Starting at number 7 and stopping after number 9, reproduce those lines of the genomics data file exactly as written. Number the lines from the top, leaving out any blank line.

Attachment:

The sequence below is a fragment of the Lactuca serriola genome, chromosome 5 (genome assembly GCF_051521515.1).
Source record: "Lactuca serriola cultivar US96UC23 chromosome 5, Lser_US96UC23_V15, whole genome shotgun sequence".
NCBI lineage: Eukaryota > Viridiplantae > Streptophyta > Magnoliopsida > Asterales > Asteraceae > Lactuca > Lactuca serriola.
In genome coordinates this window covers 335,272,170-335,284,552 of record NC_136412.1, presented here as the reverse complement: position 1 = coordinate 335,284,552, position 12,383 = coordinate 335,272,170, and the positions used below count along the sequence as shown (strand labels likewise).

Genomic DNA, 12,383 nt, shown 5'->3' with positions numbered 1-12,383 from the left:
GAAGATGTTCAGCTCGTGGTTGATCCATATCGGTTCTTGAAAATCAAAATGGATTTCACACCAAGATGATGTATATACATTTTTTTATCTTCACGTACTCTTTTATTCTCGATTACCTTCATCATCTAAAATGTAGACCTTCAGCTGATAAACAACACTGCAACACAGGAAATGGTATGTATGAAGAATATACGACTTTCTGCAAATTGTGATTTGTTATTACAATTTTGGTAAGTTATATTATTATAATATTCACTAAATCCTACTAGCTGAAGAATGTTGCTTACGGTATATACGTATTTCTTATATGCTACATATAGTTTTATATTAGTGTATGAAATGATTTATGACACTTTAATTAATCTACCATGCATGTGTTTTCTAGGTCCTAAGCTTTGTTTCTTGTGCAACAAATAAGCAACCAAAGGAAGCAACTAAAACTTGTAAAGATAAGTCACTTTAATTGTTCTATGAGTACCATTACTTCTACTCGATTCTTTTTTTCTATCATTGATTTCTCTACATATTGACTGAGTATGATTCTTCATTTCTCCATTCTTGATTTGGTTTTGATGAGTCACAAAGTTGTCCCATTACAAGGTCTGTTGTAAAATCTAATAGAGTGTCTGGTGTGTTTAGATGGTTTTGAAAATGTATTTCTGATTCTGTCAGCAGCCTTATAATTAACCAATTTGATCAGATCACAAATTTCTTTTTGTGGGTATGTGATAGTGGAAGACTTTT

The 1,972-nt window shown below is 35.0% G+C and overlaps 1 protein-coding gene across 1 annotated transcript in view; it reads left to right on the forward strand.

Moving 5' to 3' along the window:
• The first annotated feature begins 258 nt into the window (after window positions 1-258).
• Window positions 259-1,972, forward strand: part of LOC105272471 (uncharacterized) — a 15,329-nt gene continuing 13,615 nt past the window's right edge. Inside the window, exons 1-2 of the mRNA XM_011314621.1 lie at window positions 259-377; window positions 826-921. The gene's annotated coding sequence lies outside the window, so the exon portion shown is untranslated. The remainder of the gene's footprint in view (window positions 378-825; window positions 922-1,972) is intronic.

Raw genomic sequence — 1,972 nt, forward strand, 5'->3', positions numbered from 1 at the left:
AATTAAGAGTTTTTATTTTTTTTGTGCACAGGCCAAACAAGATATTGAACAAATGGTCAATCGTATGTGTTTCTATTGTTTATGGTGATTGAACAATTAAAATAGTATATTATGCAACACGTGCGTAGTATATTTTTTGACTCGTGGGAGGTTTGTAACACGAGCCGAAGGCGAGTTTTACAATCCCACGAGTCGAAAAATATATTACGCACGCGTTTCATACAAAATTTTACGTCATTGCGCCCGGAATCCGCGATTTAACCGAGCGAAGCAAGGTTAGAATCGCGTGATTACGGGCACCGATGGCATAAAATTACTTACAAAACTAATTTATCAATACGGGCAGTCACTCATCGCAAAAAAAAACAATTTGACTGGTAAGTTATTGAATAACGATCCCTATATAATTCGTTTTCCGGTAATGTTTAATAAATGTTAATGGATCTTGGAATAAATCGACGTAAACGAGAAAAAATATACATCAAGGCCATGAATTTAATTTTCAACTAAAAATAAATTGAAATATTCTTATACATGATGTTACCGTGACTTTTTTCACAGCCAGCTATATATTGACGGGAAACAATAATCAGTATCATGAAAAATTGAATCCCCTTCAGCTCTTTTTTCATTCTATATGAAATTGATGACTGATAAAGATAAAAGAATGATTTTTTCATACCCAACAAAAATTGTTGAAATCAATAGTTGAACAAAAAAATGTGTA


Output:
The 1,972-nt window shown below is 35.0% G+C and overlaps 1 protein-coding gene across 1 annotated transcript in view; it reads left to right on the forward strand.

Moving 5' to 3' along the window:
• The first annotated feature begins 258 nt into the window (after window positions 1-258).